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Wednesday, May 29, 2024

TOMS shoes creator discusses mission

Blake Mycoskie went to Argentina to play polo, take tango lessons and sip red wine.

He didn't expect to come up with the idea for a company that would change his life.

Mycoskie, the founder of TOMS Shoes, which gives a pair of shoes to a child in need for every pair it sells, told his story and offered advice about starting businesses to an audience of about 1,000 at the Phillips Center for the Performing Arts Wednesday night.

Mycoskie said he came up with his idea after tagging along with a group of volunteers doing a shoe drive in Argentina.

He watched the volunteers get onto their hands and knees and place used shoes collected from wealthy families onto the feet of poor Argentinian children.

"I remember just feeling so touched by the passion and the compassion they had for these kids," Mycoskie said.

But Mycoskie realized that charity alone would not be able to fund new shoes for these children.

He said relying on business would offer a better long-term solution.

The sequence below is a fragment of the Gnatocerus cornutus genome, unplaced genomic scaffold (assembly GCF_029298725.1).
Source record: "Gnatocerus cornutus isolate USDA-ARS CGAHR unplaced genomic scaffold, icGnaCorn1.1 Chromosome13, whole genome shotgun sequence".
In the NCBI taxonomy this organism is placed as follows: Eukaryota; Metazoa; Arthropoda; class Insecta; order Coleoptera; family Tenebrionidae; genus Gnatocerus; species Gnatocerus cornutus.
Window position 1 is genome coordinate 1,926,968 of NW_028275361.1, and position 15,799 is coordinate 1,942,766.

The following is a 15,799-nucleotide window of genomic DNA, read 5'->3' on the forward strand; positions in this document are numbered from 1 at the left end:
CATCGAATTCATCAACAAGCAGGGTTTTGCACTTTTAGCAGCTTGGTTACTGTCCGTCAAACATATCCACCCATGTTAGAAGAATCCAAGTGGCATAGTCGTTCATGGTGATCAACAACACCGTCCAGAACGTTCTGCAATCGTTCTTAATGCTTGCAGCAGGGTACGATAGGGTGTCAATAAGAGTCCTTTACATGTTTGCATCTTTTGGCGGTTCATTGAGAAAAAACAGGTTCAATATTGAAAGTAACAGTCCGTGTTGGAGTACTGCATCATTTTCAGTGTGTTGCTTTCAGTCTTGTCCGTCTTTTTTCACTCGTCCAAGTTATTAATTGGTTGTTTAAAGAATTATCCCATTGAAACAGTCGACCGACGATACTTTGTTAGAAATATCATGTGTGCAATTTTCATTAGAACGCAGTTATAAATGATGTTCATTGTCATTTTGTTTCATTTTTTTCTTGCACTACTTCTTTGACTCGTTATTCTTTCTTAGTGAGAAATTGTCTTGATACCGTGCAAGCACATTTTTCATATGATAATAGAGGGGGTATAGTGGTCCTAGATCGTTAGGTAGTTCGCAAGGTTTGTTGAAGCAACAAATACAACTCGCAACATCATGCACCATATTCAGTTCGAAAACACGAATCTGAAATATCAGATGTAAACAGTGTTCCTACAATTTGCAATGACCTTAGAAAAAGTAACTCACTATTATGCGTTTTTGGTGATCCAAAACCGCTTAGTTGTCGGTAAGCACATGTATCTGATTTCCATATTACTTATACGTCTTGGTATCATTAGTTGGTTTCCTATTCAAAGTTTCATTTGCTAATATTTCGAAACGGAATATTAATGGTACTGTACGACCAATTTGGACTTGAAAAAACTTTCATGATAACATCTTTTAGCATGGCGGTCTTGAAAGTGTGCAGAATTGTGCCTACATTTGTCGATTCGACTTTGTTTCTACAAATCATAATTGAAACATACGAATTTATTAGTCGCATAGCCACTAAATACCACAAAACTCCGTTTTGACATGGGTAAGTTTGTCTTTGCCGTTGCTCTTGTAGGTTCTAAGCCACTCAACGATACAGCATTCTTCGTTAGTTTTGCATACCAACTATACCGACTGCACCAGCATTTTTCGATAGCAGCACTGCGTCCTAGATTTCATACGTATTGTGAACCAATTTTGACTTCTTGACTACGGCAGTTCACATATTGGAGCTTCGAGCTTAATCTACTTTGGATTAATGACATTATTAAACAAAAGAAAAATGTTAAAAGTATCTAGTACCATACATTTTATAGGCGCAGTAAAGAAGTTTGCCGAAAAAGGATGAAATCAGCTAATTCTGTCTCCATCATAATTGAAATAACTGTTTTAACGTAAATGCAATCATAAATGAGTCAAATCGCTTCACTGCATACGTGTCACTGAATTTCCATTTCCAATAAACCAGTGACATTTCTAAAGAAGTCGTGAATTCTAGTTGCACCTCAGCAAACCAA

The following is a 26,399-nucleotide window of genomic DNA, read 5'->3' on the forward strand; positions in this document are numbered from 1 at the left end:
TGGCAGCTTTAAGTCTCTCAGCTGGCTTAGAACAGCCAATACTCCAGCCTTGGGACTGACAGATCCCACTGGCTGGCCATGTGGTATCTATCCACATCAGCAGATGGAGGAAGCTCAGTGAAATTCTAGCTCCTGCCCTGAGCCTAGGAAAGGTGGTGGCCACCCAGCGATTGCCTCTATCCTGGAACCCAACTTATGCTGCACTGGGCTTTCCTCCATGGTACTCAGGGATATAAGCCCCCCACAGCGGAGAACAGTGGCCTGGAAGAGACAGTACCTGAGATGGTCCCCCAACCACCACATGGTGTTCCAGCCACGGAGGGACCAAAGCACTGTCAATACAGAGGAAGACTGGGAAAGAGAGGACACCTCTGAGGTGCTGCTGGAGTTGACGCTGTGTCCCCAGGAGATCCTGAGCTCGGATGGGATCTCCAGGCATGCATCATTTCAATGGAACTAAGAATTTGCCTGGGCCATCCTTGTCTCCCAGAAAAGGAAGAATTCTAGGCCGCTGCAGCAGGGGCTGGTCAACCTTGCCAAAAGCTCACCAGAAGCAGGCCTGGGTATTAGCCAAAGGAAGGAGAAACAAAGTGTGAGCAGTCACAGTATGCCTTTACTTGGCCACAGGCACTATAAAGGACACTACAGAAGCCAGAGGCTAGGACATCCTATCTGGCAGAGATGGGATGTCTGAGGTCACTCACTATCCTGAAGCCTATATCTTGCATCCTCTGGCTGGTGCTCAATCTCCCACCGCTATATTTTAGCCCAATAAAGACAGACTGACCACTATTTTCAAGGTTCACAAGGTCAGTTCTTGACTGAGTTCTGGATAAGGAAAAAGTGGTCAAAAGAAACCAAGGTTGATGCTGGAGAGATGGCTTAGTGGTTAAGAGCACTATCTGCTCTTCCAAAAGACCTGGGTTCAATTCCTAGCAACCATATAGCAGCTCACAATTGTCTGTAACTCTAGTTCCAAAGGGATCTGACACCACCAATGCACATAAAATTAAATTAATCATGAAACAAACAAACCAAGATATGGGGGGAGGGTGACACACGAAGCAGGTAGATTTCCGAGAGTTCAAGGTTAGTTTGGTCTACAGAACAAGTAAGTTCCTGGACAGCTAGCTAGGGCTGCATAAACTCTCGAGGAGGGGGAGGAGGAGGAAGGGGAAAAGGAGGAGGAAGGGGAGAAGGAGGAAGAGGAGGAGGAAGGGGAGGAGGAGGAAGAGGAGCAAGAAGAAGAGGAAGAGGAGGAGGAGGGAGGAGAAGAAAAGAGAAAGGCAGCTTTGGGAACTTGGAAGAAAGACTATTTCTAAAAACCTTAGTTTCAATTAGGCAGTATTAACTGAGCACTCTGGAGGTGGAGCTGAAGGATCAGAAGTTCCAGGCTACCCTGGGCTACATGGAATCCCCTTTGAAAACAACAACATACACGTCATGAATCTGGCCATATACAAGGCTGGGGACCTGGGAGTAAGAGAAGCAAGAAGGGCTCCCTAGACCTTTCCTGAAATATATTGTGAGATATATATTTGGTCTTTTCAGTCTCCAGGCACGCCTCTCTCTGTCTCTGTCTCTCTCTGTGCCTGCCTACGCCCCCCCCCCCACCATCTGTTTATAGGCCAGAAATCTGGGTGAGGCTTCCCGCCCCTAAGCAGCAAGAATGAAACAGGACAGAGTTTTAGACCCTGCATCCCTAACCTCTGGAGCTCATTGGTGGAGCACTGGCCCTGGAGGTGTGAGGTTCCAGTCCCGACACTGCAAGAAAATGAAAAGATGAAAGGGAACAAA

He eventually returned to Argentina and spent three weeks with a friend making 250 pairs of the original TOMS Shoes.

Mycoskie said TOMS is short for tomorrow, representing the company's idea of selling a pair of shoes today in order to give a pair away tomorrow.

Coverage in the LA Times, Vogue, People and TIME helped boost the profile of TOMS, which began with Mycoskie and three interns in his apartment and now has factories in Argentina, China and Ethiopia.

Mycoskie said the company hands out shoes in about 13 countries to children who need them for school or have foot diseases.

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Mycoskie said his experience with TOMS has shown him the power an idea can have.

He told the audience about the benefits of having a business model focusing on giving back rather than making a profit.

Mycoskie saw a woman wearing a pair of TOMS at JFK International Airport in New York. When he asked her about the shoes, she started telling him the company's story, not realizing he was its founder.

"Literally she was telling me my life story word for word," Mycoskie said.

He said seeing the passion in this one customer showed him that his company did not need advertising in order to spread its message and could instead rely on its customers as its main marketers.

Mycoskie also said that having a service-oriented business attracts dedicated, experienced employees looking for jobs.

TOMS offers an experience that employees can get passionate about and feel as a cause or a mission, he said.

Mycoskie told students in the audience that companies look for employees who have a passion for volunteering and service.

His company's philanthropic mission has also helped to attract business partners, including Ralph Lauren.

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